Wednesday, February 3, 2010

Hobbes's Moral Theory (Part 1): Formal Definitions

This post is part of my series on Hobbes's Moral Theory. The series covers material from David Gauthier's book The Logic of Leviathan. For an index, see here.

Gauthier argues for a particular interpretation of Hobbes's moral theory, an interpretation that is contested by others. Given its contested nature, Gauthier expends considerable energies in justifying it. I see no need to follow his justificatory programme. I will simply outline his interpretation.

Gauthier divides his discussion into four segments. The first segment formally defines the crucial moral concepts employed by Hobbes. The second segment offers material definitions of these concepts. The third segment covers the problems that arise for these moral concepts. And finally, the fourth segment asks whether or not Hobbes has a "moral" theory (as opposed to a theory of rational choice). In this post I will cover the first segment.

Now you may be wondering: what differentiates the formal and material definitions? The answer is that the formal definition detaches the moral concepts from Hobbes's mechanistic psychology; whereas the material definition connects the moral concepts to Hobbes's psychology.

The four concepts employed by Hobbes are:
  1. The Right of Nature
  2. The Laws of Nature
  3. Obligation
  4. Justice
Let's see what the formal definitions of each of these is.

1. The Right of Nature
Hobbes defines the right of nature as "the liberty each man hath, to use his own power, as he will himself, for the preservation of his own nature". The concept is not moral, in the strict sense of "moral". That is to say: Hobbes is not saying people have a moral right to use their power as they see fit; he is saying that they can do this (it is within their power to do this).

Another way of looking at this is to say that, for Hobbes, the right of nature gives rise to no correlative duties. I am under no obligation to respect any actions you perform for your own survival; and you are under no obligation to respect actions I perform for my own survival.

Hobbes does bring reason into his definition of the right. He says that it is not contrary to reason to preserve one's life (it is a "blameless liberty"). It is important to realise that "reason", in this context, does not implicate Hobbes's psychological egoism. It is possible to be reasonable without being egoistic.

Anyway, after all this, we end up with the following formal definition of a right of nature:
A has the natural right to do X = A doing X is initially in accordance with right reason.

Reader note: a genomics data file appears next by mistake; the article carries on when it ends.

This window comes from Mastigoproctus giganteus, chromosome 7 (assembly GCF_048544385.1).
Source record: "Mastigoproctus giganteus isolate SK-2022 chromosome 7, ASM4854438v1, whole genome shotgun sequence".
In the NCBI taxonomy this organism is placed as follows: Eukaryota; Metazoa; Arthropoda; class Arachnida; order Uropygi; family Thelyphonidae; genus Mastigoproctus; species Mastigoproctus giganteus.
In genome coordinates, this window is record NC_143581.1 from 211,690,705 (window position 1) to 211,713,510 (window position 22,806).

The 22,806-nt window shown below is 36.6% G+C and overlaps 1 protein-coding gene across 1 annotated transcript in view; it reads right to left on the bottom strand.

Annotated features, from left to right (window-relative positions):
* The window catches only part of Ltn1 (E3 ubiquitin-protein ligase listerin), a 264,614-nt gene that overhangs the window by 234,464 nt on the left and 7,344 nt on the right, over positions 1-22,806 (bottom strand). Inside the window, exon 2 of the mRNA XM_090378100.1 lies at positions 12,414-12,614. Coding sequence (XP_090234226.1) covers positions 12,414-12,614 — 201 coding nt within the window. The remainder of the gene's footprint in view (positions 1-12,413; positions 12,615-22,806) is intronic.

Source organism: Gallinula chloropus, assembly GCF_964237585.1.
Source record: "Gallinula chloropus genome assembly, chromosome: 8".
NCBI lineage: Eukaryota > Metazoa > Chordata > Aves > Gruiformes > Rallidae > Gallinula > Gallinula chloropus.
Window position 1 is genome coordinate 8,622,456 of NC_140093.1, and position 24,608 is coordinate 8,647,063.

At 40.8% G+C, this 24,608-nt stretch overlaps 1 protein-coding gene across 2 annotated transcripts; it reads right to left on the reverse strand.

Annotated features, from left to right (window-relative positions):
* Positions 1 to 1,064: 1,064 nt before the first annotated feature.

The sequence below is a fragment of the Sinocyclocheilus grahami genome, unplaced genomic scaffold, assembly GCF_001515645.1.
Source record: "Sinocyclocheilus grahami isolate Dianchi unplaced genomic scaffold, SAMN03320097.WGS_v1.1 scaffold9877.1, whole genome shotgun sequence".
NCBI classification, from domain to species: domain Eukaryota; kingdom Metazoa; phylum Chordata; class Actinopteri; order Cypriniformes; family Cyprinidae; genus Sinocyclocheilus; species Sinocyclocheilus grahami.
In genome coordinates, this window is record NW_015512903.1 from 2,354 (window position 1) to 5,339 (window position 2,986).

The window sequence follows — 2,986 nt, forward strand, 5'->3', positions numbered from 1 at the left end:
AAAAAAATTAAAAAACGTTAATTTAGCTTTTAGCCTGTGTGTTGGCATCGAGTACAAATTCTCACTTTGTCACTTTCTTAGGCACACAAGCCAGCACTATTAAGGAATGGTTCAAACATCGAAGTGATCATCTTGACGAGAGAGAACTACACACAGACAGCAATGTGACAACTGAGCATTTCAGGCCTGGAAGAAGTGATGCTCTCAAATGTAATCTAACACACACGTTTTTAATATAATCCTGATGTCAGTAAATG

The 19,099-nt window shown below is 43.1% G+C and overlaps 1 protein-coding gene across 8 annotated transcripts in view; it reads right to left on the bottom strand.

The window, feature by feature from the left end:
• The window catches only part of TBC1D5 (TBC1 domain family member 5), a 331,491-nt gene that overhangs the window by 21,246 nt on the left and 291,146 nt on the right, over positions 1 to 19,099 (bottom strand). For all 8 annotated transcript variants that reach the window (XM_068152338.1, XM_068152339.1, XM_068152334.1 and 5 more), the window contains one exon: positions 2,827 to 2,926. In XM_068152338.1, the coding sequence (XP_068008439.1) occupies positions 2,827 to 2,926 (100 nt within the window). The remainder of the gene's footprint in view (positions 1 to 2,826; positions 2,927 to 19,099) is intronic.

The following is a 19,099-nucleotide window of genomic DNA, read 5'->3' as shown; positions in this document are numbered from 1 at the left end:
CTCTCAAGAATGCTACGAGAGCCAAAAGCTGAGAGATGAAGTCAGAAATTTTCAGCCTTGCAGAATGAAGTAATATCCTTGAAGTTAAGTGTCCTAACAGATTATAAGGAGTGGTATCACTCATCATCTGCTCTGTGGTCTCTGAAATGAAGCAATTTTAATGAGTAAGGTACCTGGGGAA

The use of the word "initially" may puzzle some, but it is there only to indicate that these definitions apply only in the state of nature, and so all come prior to the social contract (or construction of Leviathan).

2. Laws of Nature
The laws of nature flow directly from the right of nature. Hobbes defines them as precepts which are discovered by reason, and that help a person to avoid self-destruction. In other words, they are rational precepts that guide conduct.

Gauthier offers two definitions of the laws of nature:
(a) X is contrary to the laws of nature = Doing X is contrary to right reason.
(b) Law of nature = a precept laying down the requirements of right reason. 

3. Obligation
The definition of an obligation is tricky. Mainly because Hobbes is not himself explicit about it. Nonetheless, Gauthier thinks the concept is, in Hobbes's theory, intimately linked to the idea of a covenant or contract.

For Hobbes. all obligations are self-imposed. After all, the right of nature allows us to do anything we see fit to preserve our existence. Any restrictions on action must be voluntary.

The formal definition is the following:
A has an obligation not to do X = A has laid down the natural right to do X
It is important to realise that this has no psychological element to it. In other words, we are not at this stage wondering about the psychological motivations that might lead a person to give up their rights.

4. Justice
Finally we come to justice. For Hobbes, the just act is one that does not involve the contravention of a covenant.

As follows:
X is a just act = X does not involve the breaking of a covenant.
 That's it for now. In the next part, I'll cover the material definitions of these concepts.

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